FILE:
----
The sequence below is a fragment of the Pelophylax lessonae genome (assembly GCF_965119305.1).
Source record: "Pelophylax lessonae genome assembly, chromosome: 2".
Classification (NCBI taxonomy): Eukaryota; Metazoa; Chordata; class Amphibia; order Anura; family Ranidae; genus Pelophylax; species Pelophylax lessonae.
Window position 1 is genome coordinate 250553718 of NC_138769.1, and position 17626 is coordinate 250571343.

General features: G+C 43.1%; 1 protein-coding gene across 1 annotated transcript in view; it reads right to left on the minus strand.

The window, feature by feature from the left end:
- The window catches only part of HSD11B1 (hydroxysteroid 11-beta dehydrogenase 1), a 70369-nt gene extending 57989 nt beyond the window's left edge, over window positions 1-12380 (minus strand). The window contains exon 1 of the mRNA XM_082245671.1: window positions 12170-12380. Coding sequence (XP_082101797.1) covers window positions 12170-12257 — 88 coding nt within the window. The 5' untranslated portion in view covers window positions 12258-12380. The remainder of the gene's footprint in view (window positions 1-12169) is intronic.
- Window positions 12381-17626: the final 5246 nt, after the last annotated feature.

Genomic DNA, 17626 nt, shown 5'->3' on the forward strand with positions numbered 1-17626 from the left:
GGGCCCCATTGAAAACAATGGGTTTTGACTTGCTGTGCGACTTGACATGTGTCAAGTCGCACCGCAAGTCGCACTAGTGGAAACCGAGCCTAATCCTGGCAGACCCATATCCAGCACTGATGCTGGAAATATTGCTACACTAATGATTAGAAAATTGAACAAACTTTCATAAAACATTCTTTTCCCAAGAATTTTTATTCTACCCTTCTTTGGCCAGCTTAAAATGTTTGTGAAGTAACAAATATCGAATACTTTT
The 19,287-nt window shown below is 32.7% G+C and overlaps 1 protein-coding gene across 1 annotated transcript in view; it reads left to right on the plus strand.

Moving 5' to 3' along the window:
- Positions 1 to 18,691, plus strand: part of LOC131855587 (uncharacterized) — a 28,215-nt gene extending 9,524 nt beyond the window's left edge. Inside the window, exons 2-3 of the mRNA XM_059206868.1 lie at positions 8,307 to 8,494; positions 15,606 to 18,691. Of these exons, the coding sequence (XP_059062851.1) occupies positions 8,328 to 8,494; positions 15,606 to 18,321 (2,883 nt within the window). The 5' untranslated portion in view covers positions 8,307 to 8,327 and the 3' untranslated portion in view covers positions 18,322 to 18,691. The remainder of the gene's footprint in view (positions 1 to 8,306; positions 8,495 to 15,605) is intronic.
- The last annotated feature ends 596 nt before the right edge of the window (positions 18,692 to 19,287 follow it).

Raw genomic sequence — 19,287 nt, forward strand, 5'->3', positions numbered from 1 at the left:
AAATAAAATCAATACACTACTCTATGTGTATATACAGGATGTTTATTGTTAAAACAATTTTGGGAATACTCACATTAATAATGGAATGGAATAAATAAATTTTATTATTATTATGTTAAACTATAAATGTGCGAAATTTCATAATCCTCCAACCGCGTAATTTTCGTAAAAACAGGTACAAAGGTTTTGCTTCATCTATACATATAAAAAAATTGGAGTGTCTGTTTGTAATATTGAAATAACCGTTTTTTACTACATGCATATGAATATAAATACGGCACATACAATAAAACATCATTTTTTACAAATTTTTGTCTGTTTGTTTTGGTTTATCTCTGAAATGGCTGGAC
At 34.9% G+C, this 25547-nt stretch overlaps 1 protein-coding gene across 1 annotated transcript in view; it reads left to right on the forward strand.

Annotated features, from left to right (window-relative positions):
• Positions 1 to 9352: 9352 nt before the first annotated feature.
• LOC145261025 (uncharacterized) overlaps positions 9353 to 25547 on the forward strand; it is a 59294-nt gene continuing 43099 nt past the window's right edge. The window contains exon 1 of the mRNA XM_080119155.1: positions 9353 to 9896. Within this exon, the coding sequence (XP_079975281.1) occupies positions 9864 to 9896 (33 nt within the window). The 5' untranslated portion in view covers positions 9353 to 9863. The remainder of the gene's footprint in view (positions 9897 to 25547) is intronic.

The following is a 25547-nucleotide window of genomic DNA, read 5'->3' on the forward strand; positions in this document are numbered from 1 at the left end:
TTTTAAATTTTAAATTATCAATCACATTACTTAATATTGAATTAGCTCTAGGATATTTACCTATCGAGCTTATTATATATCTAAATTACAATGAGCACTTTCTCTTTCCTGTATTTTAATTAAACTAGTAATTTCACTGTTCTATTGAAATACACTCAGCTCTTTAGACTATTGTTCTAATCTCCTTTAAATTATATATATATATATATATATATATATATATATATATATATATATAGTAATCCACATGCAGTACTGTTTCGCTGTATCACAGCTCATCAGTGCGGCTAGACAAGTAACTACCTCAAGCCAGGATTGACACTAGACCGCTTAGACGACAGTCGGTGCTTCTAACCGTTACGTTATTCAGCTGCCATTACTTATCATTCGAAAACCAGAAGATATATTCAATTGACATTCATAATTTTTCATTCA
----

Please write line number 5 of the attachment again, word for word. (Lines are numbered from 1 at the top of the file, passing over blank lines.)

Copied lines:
General features: G+C 43.1%; 1 protein-coding gene across 1 annotated transcript in view; it reads right to left on the minus strand.